Searched the immediate area, in and under any form of shelter, checked nearby woods and brush, talked to neighbors, in case the pet has been taken in or closed up somewhere or has holed up for shelter and warmth?
If the pet is missing for more than a day: called the newspapers and placed Lost Pet ads? Likewise local radio stations, some of them will have a public service "bulletin board" type program.
Have you remembered to try and see the situation from your animal's viewpoint? Think like a cat or dog ... try to put yourself on their level, see what they would see, find spaces they would fit in, examine motivation that might have led them astray such as smells or survival fears, etc.
In addition, here is a method that has helped a number of animals get back home: Become quiet and focus your mind, try to calm yourself (not easy when you're so worried, I know). If you have children, instruct them to do this as well, kids are very good at painting clear mental images. Make a picture in your mind, make it as clear and "real" as you can, of a search light going out from your house. Now, imagine the animal seeing that light, understanding that it is coming from home, and following it home. Take time out every so often to repeat and strenghten this image, and send it to the animal. This little trick has helped several animals I know get home safely.
If you have friends and/or animals in spirit with whom you still feel close, and "sense them around you", ask them to assist you in bringing your pet back home.

There are also professional pet detectives out there, such as the Sherlock Bones organization, whose services you may be able to enlist.


Pree's Talk-To-Me Tips

When asked what she'd like to share this month, Pree and I talked about "other forms of communication", and how things like voice and body language are really not "other forms" at all, but part of the big picture of how your animal friends talk to you. One of the most useful things a student of animal communication can do is to sit quietly in their animal's presence and observe. Truly pay attention as your friend interacts with you (you may even wish to keep a notebook) and notice what she does with her body. Do her whiskers shift forward when she gives you her full attention? What are her ears doing when you speak to her ... does she react the same way when your words are thought-words as when you speak with your voice?

Learning to read animal body language can become as natural as learning to read human body language ... we people respond to one another in this type of "sign language" all the time, often interpreting the moves and expressions without really even thinking about them.

While discussing this topic, Pree also mentioned the importance of teaching young children how to read -- and respect -- the things animals are saying to them. A child is naturally in tuned to the animal kingdom, with tremendous potential for communication with other species. If the adults in his life nurture that potential, and guide it toward gentleness and harmony, what wonderful adventures the future can hold.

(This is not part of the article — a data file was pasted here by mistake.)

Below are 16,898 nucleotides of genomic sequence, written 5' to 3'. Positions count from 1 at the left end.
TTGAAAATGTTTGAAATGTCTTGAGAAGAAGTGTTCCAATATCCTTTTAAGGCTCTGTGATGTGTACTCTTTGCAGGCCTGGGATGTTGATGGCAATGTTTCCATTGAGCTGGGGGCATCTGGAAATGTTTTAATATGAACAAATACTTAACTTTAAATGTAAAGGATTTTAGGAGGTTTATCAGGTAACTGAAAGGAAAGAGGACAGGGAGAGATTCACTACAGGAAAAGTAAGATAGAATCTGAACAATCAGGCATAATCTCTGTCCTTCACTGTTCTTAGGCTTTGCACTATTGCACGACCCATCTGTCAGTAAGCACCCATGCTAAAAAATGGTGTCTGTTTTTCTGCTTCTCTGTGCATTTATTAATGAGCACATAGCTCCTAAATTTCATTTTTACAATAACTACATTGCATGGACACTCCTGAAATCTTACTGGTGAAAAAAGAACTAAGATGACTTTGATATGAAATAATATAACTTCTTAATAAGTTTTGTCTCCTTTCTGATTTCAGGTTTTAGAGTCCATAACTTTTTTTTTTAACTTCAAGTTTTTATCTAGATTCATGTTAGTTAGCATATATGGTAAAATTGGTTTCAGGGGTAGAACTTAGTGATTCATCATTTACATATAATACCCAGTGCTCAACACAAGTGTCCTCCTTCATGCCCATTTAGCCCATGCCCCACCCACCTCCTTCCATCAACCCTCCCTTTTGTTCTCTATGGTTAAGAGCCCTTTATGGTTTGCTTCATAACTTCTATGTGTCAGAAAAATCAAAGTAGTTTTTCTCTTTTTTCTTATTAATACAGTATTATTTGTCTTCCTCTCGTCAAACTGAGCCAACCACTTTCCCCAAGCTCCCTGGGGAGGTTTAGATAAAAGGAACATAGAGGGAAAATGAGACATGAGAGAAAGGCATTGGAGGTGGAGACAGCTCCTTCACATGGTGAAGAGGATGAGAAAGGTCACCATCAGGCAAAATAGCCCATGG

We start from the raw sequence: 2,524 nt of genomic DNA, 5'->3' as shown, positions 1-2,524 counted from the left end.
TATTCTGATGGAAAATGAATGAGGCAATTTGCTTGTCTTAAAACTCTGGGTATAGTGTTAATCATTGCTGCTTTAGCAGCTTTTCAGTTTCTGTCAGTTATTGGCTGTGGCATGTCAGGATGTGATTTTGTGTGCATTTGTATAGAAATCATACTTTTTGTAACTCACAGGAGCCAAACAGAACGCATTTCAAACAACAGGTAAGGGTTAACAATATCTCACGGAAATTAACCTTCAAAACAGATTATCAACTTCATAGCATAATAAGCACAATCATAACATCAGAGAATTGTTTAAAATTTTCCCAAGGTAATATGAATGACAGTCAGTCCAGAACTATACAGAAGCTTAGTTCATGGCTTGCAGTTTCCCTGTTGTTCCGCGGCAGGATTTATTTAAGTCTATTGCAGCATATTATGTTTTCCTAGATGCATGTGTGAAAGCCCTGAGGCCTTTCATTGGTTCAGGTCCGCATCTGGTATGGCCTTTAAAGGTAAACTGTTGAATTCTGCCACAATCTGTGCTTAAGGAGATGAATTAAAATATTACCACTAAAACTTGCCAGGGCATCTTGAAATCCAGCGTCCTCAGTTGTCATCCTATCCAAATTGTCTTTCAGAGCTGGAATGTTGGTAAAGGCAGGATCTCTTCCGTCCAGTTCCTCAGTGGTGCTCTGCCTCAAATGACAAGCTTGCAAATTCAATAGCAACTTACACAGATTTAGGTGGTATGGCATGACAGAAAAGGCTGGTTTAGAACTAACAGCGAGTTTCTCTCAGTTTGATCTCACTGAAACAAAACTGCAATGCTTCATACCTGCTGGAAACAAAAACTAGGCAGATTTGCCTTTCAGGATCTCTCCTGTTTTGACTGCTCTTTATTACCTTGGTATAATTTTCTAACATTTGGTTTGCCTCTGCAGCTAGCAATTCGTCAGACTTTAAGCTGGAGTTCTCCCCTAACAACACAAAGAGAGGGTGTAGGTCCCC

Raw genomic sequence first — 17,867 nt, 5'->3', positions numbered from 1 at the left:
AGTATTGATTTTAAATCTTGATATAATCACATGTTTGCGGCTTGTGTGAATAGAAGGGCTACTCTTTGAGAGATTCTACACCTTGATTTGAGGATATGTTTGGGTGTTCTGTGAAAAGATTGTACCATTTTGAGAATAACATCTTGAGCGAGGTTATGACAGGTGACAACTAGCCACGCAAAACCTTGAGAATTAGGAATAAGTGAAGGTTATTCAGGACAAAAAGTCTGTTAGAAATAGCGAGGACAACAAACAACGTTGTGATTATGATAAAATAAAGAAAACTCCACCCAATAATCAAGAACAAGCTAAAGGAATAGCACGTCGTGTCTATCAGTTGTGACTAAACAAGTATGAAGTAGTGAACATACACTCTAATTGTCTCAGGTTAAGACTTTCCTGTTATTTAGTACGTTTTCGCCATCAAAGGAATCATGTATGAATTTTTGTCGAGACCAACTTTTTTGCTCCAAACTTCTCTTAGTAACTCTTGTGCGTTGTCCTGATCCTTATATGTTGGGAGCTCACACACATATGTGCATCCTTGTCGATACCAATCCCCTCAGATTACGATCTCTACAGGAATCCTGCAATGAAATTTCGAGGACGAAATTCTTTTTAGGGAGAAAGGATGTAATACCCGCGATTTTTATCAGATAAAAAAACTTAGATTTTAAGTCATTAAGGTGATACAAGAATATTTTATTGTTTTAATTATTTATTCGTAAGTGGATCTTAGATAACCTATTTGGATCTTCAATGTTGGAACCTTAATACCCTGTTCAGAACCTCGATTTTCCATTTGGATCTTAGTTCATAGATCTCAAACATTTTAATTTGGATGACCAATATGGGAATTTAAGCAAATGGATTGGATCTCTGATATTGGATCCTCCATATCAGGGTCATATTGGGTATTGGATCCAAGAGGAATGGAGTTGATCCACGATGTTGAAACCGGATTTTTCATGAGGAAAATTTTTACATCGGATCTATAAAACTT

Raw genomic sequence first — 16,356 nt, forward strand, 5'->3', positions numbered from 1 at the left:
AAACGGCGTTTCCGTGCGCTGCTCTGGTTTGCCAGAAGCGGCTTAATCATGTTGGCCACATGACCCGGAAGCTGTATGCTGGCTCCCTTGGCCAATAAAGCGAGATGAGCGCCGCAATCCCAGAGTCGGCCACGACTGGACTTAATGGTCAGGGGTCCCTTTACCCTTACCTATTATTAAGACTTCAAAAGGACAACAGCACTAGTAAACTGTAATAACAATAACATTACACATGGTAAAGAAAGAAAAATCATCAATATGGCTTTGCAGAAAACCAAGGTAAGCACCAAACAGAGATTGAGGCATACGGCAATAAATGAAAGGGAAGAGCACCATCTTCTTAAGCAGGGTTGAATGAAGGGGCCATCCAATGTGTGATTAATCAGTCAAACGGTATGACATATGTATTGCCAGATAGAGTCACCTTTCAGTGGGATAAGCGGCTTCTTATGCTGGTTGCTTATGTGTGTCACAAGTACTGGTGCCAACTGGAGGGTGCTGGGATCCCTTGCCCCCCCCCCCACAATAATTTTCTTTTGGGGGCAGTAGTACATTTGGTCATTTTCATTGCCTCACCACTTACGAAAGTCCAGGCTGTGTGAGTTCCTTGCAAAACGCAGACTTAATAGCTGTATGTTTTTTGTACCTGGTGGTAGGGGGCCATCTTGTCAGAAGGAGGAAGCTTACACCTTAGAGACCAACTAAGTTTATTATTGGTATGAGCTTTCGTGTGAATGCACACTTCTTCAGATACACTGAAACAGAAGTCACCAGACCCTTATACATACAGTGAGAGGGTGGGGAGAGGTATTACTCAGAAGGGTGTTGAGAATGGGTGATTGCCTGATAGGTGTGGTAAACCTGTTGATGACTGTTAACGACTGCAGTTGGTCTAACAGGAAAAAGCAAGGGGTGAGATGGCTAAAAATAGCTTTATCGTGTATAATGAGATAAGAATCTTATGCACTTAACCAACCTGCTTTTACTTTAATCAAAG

I've recently discovered "blogging" ... yes, I do realize I'm a bit tardy, as the "blog phenomenon" has been going for some time now. Blogs have a lot of potential, and I've been mulling over ideas on how to benefit my animal communication clients using this medium. I've created a blog, "Creature Thoughts", in which I have been sharing thoughts on animals and animal communication, and other related topics. I hope to be able to post to it often, and invite comments and feedback from visitors. If you have any ideas of articles or uses for the site, please feel free to make suggestions. Likewise, if you (or your animals) have been blogging and would like to share, I'd love to pay your blog-site a visit in return.

You're welcome, any time, to drop by the "Creature Thoughts" Blog at http://gazehound.blogspot.com

1 comment:

Gayze said...

Melanie sent me the following message after receiving the newsletter, which I thought visitors to the site would like to read. It's posted here with her permission.

Regarding the animals during the tsunami disaster, ABC reported and showed video how the HSUS (Humane Society of the US) and other international animal rescue groups, picked up undreds of domestic cats and dogs to get them out of the devastation zones to a safe place so that when their owners are ready, they can come claim them. Many of the animals were severely dehydrated and starving. They are supposedly getting medical care and nourishment. Check out the HSUS.org web site for more information.


The HSUS Website